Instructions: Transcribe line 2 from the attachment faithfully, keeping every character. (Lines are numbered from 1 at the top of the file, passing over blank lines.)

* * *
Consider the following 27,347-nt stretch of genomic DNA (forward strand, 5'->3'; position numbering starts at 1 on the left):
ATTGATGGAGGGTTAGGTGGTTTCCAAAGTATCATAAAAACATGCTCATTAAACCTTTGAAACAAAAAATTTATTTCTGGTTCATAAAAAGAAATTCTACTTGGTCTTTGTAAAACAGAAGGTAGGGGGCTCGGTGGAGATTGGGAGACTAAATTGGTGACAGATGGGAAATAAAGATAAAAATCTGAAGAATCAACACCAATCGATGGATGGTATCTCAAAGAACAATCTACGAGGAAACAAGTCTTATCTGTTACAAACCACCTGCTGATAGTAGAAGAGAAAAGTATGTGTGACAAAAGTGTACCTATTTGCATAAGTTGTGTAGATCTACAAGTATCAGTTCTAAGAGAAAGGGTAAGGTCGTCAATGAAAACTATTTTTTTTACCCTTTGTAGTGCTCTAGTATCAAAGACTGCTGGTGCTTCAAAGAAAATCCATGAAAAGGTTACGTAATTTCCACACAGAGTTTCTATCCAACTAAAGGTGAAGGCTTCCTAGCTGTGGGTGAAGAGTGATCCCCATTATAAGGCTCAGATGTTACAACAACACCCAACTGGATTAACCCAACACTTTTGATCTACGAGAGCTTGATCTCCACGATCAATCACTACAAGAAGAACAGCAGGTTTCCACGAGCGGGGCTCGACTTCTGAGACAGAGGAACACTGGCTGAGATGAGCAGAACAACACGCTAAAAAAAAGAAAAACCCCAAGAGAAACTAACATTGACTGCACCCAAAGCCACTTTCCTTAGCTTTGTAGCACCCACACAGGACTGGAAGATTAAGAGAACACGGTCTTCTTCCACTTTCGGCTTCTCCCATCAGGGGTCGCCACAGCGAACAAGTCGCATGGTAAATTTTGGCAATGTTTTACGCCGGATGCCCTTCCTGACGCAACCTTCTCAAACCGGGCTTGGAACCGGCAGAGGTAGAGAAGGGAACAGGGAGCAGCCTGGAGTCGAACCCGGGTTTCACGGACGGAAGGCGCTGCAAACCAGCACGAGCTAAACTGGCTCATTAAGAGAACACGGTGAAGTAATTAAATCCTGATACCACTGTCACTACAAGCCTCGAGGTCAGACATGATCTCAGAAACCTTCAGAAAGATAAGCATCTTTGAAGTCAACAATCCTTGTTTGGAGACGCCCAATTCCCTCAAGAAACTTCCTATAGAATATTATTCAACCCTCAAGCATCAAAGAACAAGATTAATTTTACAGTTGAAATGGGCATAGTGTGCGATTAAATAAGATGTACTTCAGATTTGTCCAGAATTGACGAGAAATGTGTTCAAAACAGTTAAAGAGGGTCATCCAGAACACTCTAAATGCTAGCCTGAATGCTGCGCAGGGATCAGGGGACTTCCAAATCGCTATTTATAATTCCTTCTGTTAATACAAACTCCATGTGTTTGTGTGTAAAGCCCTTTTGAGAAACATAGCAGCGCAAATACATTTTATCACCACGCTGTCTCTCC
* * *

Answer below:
ATTGATGGAGGGTTAGGTGGTTTCCAAAGTATCATAAAAACATGCTCATTAAACCTTTGAAACAAAAAATTTATTTCTGGTTCATAAAAAGAAATTCTACTTGGTCTTTGTAAAACAGAAGGTAGGGGGCTCGGTGGAGATTGGGAGACTAAATTGGTGACAGATGGGAAATAAAGATAAAAATCTGAAGAATCAACACCAATCGATGGATGGTATCTCAAAGAACAATCTACGAGGAAACAAGTCTTATCTGTTACAAACCACCTGCTGATAGTAGAAGAGAAAAGTATGTGTGACAAAAGTGTACCTATTTGCATAAGTTGTGTAGATCTACAAGTATCAGTTCTAAGAGAAAGGGTAAGGTCGTCAATGAAAACTATTTTTTTTACCCTTTGTAGTGCTCTAGTATCAAAGACTGCTGGTGCTTCAAAGAAAATCCATGAAAAGGTTACGTAATTTCCACACAGAGTTTCTATCCAACTAAAGGTGAAGGCTTCCTAGCTGTGGGTGAAGAGTGATCCCCATTATAAGGCTCAGATGTTACAACAACACCCAACTGGATTAACCCAACACTTTTGATCTACGAGAGCTTGATCTCCACGATCAATCACTACAAGAAGAACAGCAGGTTTCCACGAGCGGGGCTCGACTTCTGAGACAGAGGAACACTGGCTGAGATGAGCAGAACAACACGCTAAAAAAAAGAAAAACCCCAAGAGAAACTAACATTGACTGCACCCAAAGCCACTTTCCTTAGCTTTGTAGCACCCACACAGGACTGGAAGATTAAGAGAACACGGTCTTCTTCCACTTTCGGCTTCTCCCATCAGGGGTCGCCACAGCGAACAAGTCGCATGGTAAATTTTGGCAATGTTTTACGCCGGATGCCCTTCCTGACGCAACCTTCTCAAACCGGGCTTGGAACCGGCAGAGGTAGAGAAGGGAACAGGGAGCAGCCTGGAGTCGAACCCGGGTTTCACGGACGGAAGGCGCTGCAAACCAGCACGAGCTAAACTGGCTCATTAAGAGAACACGGTGAAGTAATTAAATCCTGATACCACTGTCACTACAAGCCTCGAGGTCAGACATGATCTCAGAAACCTTCAGAAAGATAAGCATCTTTGAAGTCAACAATCCTTGTTTGGAGACGCCCAATTCCCTCAAGAAACTTCCTATAGAATATTATTCAACCCTCAAGCATCAAAGAACAAGATTAATTTTACAGTTGAAATGGGCATAGTGTGCGATTAAATAAGATGTACTTCAGATTTGTCCAGAATTGACGAGAAATGTGTTCAAAACAGTTAAAGAGGGTCATCCAGAACACTCTAAATGCTAGCCTGAATGCTGCGCAGGGATCAGGGGACTTCCAAATCGCTATTTATAATTCCTTCTGTTAATACAAACTCCATGTGTTTGTGTGTAAAGCCCTTTTGAGAAACATAGCAGCGCAAATACATTTTATCACCACGCTGTCTCTCC